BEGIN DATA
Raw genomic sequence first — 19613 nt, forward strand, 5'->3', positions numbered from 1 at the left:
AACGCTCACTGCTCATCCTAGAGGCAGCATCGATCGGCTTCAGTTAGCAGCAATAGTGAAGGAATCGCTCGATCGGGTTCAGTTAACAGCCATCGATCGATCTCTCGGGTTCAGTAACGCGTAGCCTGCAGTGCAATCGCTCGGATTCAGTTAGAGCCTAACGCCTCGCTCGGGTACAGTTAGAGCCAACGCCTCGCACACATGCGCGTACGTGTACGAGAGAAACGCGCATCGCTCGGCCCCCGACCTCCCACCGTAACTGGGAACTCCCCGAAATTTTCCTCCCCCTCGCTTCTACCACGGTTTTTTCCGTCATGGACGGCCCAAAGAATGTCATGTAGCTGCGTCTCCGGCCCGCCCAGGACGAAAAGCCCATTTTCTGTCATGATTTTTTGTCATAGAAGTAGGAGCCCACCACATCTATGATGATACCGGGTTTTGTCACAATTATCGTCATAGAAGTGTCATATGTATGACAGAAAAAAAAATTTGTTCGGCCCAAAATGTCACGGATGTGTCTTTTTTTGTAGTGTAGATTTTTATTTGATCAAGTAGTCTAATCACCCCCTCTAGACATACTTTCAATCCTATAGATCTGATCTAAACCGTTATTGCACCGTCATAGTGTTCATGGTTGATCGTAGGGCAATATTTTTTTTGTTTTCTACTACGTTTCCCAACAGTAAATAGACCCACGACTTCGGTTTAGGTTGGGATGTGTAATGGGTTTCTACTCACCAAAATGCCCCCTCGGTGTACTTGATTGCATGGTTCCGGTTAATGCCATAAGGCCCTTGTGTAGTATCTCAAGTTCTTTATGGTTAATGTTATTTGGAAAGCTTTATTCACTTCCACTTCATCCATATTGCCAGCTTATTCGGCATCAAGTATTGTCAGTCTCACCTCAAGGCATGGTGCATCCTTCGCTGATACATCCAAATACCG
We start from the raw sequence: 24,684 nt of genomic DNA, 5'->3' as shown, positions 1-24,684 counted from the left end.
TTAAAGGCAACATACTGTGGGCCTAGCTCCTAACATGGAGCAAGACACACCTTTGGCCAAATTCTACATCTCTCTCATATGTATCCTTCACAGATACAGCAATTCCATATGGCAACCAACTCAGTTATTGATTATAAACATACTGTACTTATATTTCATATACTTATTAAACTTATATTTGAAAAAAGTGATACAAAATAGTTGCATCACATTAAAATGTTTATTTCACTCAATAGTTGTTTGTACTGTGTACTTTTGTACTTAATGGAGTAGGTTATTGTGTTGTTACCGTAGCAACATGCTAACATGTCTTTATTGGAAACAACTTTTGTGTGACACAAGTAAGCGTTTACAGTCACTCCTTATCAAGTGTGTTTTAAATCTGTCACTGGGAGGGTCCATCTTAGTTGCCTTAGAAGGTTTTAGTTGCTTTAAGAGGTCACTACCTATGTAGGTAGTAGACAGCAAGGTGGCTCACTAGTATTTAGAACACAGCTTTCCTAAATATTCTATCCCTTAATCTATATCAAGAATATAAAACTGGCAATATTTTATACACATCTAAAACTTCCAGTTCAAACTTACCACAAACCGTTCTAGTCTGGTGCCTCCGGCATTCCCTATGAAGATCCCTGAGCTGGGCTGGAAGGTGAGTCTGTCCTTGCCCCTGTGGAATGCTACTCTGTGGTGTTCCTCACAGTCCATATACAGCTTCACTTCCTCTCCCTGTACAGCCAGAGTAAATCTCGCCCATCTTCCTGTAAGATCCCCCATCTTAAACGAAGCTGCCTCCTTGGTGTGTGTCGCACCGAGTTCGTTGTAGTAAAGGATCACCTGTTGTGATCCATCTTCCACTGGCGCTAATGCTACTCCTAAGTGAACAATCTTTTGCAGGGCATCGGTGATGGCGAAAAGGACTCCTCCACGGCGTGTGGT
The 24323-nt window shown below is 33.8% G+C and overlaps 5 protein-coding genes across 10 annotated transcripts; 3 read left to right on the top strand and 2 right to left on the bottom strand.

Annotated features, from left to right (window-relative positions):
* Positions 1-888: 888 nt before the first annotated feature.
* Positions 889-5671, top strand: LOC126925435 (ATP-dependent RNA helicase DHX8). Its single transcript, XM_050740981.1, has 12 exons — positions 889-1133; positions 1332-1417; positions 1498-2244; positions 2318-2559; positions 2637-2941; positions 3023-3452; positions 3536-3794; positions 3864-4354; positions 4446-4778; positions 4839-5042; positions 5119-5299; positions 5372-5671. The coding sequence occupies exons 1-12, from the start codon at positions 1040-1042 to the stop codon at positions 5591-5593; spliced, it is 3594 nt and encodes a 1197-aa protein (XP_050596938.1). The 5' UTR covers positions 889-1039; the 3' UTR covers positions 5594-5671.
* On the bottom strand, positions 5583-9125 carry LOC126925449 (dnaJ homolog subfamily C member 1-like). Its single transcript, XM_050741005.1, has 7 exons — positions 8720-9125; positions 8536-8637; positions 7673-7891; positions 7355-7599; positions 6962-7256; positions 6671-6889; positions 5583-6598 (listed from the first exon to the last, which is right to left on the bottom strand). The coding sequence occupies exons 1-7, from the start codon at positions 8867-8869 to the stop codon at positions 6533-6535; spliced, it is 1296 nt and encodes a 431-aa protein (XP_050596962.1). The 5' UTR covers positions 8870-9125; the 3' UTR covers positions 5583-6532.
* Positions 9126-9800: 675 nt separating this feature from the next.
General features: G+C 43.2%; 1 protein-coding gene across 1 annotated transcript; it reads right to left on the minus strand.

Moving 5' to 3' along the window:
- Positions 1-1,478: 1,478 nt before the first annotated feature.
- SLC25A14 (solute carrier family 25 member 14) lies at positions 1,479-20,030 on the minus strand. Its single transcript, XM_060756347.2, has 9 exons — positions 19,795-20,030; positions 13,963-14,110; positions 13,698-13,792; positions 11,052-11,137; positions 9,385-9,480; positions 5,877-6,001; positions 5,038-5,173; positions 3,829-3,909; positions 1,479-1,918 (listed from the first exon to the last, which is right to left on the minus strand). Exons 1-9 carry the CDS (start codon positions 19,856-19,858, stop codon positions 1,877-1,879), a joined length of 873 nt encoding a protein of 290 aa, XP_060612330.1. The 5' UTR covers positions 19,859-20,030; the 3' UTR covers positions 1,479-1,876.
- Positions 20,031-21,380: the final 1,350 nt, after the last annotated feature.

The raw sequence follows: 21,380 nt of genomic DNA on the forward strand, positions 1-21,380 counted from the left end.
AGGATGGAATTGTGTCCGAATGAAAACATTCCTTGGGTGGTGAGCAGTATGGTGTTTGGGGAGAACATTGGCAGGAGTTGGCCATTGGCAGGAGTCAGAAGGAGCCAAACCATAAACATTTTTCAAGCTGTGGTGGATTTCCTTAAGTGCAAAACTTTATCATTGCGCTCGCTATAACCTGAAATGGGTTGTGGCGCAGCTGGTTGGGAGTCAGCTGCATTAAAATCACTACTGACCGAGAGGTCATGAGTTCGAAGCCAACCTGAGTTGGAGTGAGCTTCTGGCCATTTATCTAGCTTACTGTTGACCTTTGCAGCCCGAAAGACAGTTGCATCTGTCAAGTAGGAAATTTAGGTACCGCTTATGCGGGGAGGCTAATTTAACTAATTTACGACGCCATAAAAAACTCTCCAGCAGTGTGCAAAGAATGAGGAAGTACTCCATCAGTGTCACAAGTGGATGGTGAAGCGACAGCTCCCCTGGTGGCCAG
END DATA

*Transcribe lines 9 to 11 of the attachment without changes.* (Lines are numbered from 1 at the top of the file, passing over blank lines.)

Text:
* On the bottom strand, positions 5583-9125 carry LOC126925449 (dnaJ homolog subfamily C member 1-like). Its single transcript, XM_050741005.1, has 7 exons — positions 8720-9125; positions 8536-8637; positions 7673-7891; positions 7355-7599; positions 6962-7256; positions 6671-6889; positions 5583-6598 (listed from the first exon to the last, which is right to left on the bottom strand). The coding sequence occupies exons 1-7, from the start codon at positions 8867-8869 to the stop codon at positions 6533-6535; spliced, it is 1296 nt and encodes a 431-aa protein (XP_050596962.1). The 5' UTR covers positions 8870-9125; the 3' UTR covers positions 5583-6532.
* Positions 9126-9800: 675 nt separating this feature from the next.
General features: G+C 43.2%; 1 protein-coding gene across 1 annotated transcript; it reads right to left on the minus strand.